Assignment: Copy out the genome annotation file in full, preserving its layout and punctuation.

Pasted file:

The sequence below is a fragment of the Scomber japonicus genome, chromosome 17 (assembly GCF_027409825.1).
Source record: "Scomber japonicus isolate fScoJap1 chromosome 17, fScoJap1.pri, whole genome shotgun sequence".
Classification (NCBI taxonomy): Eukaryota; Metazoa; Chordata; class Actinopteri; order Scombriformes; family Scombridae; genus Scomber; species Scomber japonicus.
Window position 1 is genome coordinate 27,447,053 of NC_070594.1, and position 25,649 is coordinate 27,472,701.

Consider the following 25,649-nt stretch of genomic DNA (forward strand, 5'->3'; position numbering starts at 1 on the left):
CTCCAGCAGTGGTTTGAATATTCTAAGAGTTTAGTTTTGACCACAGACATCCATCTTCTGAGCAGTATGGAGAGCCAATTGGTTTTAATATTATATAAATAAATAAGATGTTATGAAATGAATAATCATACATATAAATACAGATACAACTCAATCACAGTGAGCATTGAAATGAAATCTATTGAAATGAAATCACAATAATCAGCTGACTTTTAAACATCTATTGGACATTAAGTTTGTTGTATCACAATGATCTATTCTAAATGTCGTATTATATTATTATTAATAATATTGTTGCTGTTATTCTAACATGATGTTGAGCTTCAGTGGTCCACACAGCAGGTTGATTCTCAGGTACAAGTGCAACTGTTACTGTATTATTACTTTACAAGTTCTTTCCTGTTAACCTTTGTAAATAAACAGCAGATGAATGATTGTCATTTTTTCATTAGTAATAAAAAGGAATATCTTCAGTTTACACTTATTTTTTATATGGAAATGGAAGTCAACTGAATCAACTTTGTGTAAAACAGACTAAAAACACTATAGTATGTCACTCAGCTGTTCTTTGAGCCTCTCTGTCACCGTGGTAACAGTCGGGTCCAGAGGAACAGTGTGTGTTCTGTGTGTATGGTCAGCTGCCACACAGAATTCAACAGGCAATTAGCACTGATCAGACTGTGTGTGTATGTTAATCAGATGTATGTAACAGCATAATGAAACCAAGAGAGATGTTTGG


The sequence below is a fragment of the Scomber japonicus genome, chromosome 17 (assembly GCF_027409825.1).
Source record: "Scomber japonicus isolate fScoJap1 chromosome 17, fScoJap1.pri, whole genome shotgun sequence".
Classification (NCBI taxonomy): Eukaryota; Metazoa; Chordata; class Actinopteri; order Scombriformes; family Scombridae; genus Scomber; species Scomber japonicus.
Window position 1 is genome coordinate 27,447,053 of NC_070594.1, and position 25,649 is coordinate 27,472,701.

Consider the following 25,649-nt stretch of genomic DNA (forward strand, 5'->3'; position numbering starts at 1 on the left):
CTCCAGCAGTGGTTTGAATATTCTAAGAGTTTAGTTTTGACCACAGACATCCATCTTCTGAGCAGTATGGAGAGCCAATTGGTTTTAATATTATATAAATAAATAAGATGTTATGAAATGAATAATCATACATATAAATACAGATACAACTCAATCACAGTGAGCATTGAAATGAAATCTATTGAAATGAAATCACAATAATCAGCTGACTTTTAAACATCTATTGGACATTAAGTTTGTTGTATCACAATGATCTATTCTAAATGTCGTATTATATTATTATTAATAATATTGTTGCTGTTATTCTAACATGATGTTGAGCTTCAGTGGTCCACACAGCAGGTTGATTCTCAGGTACAAGTGCAACTGTTACTGTATTATTACTTTACAAGTTCTTTCCTGTTAACCTTTGTAAATAAACAGCAGATGAATGATTGTCATTTTTTCATTAGTAATAAAAAGGAATATCTTCAGTTTACACTTATTTTTTATATGGAAATGGAAGTCAACTGAATCAACTTTGTGTAAAACAGACTAAAAACACTATAGTATGTCACTCAGCTGTTCTTTGAGCCTCTCTGTCACCGTGGTAACAGTCGGGTCCAGAGGAACAGTGTGTGTTCTGTGTGTATGGTCAGCTGCCACACAGAATTCAACAGGCAATTAGCACTGATCAGACTGTGTGTGTATGTTAATCAGATGTATGTAACAGCATAATGAAACCAAGAGAGATGTTTGG